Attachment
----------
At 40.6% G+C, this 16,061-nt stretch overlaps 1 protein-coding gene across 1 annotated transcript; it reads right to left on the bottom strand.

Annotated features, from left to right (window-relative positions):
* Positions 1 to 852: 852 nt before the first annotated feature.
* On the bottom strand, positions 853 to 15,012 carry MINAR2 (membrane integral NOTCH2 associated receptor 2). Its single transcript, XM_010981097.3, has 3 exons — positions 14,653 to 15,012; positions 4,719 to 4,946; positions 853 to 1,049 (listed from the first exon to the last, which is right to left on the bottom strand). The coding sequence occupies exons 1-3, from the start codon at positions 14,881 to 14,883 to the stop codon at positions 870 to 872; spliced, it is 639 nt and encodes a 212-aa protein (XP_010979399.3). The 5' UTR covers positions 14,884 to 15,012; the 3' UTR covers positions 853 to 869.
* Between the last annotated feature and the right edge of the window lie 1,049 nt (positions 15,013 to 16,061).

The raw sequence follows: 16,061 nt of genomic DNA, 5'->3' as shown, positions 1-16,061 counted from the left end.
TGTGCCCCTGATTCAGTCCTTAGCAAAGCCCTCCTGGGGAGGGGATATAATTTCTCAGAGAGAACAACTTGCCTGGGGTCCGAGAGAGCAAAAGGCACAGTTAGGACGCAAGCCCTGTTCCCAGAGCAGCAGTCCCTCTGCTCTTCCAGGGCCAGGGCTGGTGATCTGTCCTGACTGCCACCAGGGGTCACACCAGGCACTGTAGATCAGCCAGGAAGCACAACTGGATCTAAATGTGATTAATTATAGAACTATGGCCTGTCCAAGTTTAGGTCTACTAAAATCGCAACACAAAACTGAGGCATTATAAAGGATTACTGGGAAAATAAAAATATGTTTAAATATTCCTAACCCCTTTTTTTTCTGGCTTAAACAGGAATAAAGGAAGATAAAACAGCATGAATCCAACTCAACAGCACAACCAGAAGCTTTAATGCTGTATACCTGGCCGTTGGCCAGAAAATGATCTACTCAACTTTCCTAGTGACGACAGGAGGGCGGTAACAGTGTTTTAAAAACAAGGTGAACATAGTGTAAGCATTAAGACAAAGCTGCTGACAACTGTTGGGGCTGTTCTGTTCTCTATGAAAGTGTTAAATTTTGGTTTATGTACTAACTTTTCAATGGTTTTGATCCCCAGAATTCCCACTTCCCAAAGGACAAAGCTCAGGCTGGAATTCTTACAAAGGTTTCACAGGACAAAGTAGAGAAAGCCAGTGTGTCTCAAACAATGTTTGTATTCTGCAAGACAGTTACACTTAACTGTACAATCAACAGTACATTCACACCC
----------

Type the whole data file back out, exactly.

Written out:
At 40.6% G+C, this 16,061-nt stretch overlaps 1 protein-coding gene across 1 annotated transcript; it reads right to left on the bottom strand.

Annotated features, from left to right (window-relative positions):
* Positions 1 to 852: 852 nt before the first annotated feature.
* On the bottom strand, positions 853 to 15,012 carry MINAR2 (membrane integral NOTCH2 associated receptor 2). Its single transcript, XM_010981097.3, has 3 exons — positions 14,653 to 15,012; positions 4,719 to 4,946; positions 853 to 1,049 (listed from the first exon to the last, which is right to left on the bottom strand). The coding sequence occupies exons 1-3, from the start codon at positions 14,881 to 14,883 to the stop codon at positions 870 to 872; spliced, it is 639 nt and encodes a 212-aa protein (XP_010979399.3). The 5' UTR covers positions 14,884 to 15,012; the 3' UTR covers positions 853 to 869.
* Between the last annotated feature and the right edge of the window lie 1,049 nt (positions 15,013 to 16,061).

The raw sequence follows: 16,061 nt of genomic DNA, 5'->3' as shown, positions 1-16,061 counted from the left end.
TGTGCCCCTGATTCAGTCCTTAGCAAAGCCCTCCTGGGGAGGGGATATAATTTCTCAGAGAGAACAACTTGCCTGGGGTCCGAGAGAGCAAAAGGCACAGTTAGGACGCAAGCCCTGTTCCCAGAGCAGCAGTCCCTCTGCTCTTCCAGGGCCAGGGCTGGTGATCTGTCCTGACTGCCACCAGGGGTCACACCAGGCACTGTAGATCAGCCAGGAAGCACAACTGGATCTAAATGTGATTAATTATAGAACTATGGCCTGTCCAAGTTTAGGTCTACTAAAATCGCAACACAAAACTGAGGCATTATAAAGGATTACTGGGAAAATAAAAATATGTTTAAATATTCCTAACCCCTTTTTTTTCTGGCTTAAACAGGAATAAAGGAAGATAAAACAGCATGAATCCAACTCAACAGCACAACCAGAAGCTTTAATGCTGTATACCTGGCCGTTGGCCAGAAAATGATCTACTCAACTTTCCTAGTGACGACAGGAGGGCGGTAACAGTGTTTTAAAAACAAGGTGAACATAGTGTAAGCATTAAGACAAAGCTGCTGACAACTGTTGGGGCTGTTCTGTTCTCTATGAAAGTGTTAAATTTTGGTTTATGTACTAACTTTTCAATGGTTTTGATCCCCAGAATTCCCACTTCCCAAAGGACAAAGCTCAGGCTGGAATTCTTACAAAGGTTTCACAGGACAAAGTAGAGAAAGCCAGTGTGTCTCAAACAATGTTTGTATTCTGCAAGACAGTTACACTTAACTGTACAATCAACAGTACATTCACACCC